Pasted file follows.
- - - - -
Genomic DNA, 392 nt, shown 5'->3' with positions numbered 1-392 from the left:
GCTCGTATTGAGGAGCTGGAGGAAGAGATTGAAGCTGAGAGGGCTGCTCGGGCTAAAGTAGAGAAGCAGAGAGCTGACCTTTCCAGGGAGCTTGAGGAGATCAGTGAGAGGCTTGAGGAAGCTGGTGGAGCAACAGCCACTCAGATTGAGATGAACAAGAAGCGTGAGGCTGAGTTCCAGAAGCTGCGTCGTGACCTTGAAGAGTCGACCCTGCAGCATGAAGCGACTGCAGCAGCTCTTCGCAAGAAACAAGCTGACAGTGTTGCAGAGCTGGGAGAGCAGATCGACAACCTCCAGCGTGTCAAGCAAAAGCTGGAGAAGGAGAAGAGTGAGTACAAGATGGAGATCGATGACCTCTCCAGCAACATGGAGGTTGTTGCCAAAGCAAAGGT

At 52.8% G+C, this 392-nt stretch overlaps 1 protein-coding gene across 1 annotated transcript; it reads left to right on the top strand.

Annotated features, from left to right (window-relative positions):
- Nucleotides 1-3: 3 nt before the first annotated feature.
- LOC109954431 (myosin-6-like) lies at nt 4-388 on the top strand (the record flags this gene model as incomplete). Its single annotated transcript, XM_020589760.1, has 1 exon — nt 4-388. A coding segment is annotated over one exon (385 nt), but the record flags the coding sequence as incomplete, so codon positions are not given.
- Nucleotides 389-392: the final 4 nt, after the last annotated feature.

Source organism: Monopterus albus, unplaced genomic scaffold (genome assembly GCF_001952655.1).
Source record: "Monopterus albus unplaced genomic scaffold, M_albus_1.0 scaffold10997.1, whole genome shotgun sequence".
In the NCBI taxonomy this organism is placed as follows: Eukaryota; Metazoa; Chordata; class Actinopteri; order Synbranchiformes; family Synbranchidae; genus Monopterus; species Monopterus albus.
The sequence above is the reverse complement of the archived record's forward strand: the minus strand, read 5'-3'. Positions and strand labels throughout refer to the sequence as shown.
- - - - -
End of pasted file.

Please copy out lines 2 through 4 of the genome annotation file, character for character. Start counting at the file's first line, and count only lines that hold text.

GCTCGTATTGAGGAGCTGGAGGAAGAGATTGAAGCTGAGAGGGCTGCTCGGGCTAAAGTAGAGAAGCAGAGAGCTGACCTTTCCAGGGAGCTTGAGGAGATCAGTGAGAGGCTTGAGGAAGCTGGTGGAGCAACAGCCACTCAGATTGAGATGAACAAGAAGCGTGAGGCTGAGTTCCAGAAGCTGCGTCGTGACCTTGAAGAGTCGACCCTGCAGCATGAAGCGACTGCAGCAGCTCTTCGCAAGAAACAAGCTGACAGTGTTGCAGAGCTGGGAGAGCAGATCGACAACCTCCAGCGTGTCAAGCAAAAGCTGGAGAAGGAGAAGAGTGAGTACAAGATGGAGATCGATGACCTCTCCAGCAACATGGAGGTTGTTGCCAAAGCAAAGGT

At 52.8% G+C, this 392-nt stretch overlaps 1 protein-coding gene across 1 annotated transcript; it reads left to right on the top strand.

Annotated features, from left to right (window-relative positions):